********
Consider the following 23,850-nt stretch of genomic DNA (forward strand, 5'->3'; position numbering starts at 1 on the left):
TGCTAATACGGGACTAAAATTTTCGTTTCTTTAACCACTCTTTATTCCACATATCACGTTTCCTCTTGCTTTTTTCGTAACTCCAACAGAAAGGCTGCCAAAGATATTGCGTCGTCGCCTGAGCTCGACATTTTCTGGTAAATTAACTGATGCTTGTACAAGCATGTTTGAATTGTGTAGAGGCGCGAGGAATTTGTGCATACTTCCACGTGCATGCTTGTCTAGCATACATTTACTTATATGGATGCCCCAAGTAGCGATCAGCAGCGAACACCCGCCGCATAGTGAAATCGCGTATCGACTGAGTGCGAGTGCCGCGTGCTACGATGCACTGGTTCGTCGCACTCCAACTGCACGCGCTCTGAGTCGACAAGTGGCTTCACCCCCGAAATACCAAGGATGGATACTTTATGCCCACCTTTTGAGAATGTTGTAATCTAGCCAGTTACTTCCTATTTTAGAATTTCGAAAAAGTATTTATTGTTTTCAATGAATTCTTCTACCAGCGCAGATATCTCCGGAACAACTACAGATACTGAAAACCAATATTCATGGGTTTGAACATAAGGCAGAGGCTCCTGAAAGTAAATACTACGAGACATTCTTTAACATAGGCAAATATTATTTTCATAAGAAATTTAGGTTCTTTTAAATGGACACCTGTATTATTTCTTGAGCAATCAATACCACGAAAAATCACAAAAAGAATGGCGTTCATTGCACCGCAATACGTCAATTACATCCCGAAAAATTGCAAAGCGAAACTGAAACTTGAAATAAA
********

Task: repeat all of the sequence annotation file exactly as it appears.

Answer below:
Consider the following 23,850-nt stretch of genomic DNA (forward strand, 5'->3'; position numbering starts at 1 on the left):
TGCTAATACGGGACTAAAATTTTCGTTTCTTTAACCACTCTTTATTCCACATATCACGTTTCCTCTTGCTTTTTTCGTAACTCCAACAGAAAGGCTGCCAAAGATATTGCGTCGTCGCCTGAGCTCGACATTTTCTGGTAAATTAACTGATGCTTGTACAAGCATGTTTGAATTGTGTAGAGGCGCGAGGAATTTGTGCATACTTCCACGTGCATGCTTGTCTAGCATACATTTACTTATATGGATGCCCCAAGTAGCGATCAGCAGCGAACACCCGCCGCATAGTGAAATCGCGTATCGACTGAGTGCGAGTGCCGCGTGCTACGATGCACTGGTTCGTCGCACTCCAACTGCACGCGCTCTGAGTCGACAAGTGGCTTCACCCCCGAAATACCAAGGATGGATACTTTATGCCCACCTTTTGAGAATGTTGTAATCTAGCCAGTTACTTCCTATTTTAGAATTTCGAAAAAGTATTTATTGTTTTCAATGAATTCTTCTACCAGCGCAGATATCTCCGGAACAACTACAGATACTGAAAACCAATATTCATGGGTTTGAACATAAGGCAGAGGCTCCTGAAAGTAAATACTACGAGACATTCTTTAACATAGGCAAATATTATTTTCATAAGAAATTTAGGTTCTTTTAAATGGACACCTGTATTATTTCTTGAGCAATCAATACCACGAAAAATCACAAAAAGAATGGCGTTCATTGCACCGCAATACGTCAATTACATCCCGAAAAATTGCAAAGCGAAACTGAAACTTGAAATAAA